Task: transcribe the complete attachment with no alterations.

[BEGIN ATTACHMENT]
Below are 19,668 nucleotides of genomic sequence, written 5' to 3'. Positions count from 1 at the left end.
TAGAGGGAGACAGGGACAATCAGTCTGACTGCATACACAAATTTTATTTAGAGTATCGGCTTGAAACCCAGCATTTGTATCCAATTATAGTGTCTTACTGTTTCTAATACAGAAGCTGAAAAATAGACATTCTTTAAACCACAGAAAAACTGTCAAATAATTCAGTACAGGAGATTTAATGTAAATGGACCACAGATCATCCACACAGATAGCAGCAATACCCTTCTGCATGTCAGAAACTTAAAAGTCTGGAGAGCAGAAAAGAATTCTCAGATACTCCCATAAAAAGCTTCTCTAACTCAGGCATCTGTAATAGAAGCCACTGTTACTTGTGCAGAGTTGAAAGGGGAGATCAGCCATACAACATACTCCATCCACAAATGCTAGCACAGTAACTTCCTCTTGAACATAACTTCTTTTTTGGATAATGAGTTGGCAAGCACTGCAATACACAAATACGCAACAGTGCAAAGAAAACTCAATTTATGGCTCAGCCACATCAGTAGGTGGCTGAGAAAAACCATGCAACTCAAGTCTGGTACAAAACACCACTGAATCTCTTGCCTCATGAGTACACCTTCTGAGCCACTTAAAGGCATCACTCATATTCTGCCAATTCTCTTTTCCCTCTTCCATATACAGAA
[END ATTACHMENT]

Below are 19,668 nucleotides of genomic sequence, written 5' to 3'. Positions count from 1 at the left end.
TAGAGGGAGACAGGGACAATCAGTCTGACTGCATACACAAATTTTATTTAGAGTATCGGCTTGAAACCCAGCATTTGTATCCAATTATAGTGTCTTACTGTTTCTAATACAGAAGCTGAAAAATAGACATTCTTTAAACCACAGAAAAACTGTCAAATAATTCAGTACAGGAGATTTAATGTAAATGGACCACAGATCATCCACACAGATAGCAGCAATACCCTTCTGCATGTCAGAAACTTAAAAGTCTGGAGAGCAGAAAAGAATTCTCAGATACTCCCATAAAAAGCTTCTCTAACTCAGGCATCTGTAATAGAAGCCACTGTTACTTGTGCAGAGTTGAAAGGGGAGATCAGCCATACAACATACTCCATCCACAAATGCTAGCACAGTAACTTCCTCTTGAACATAACTTCTTTTTTGGATAATGAGTTGGCAAGCACTGCAATACACAAATACGCAACAGTGCAAAGAAAACTCAATTTATGGCTCAGCCACATCAGTAGGTGGCTGAGAAAAACCATGCAACTCAAGTCTGGTACAAAACACCACTGAATCTCTTGCCTCATGAGTACACCTTCTGAGCCACTTAAAGGCATCACTCATATTCTGCCAATTCTCTTTTCCCTCTTCCATATACAGAA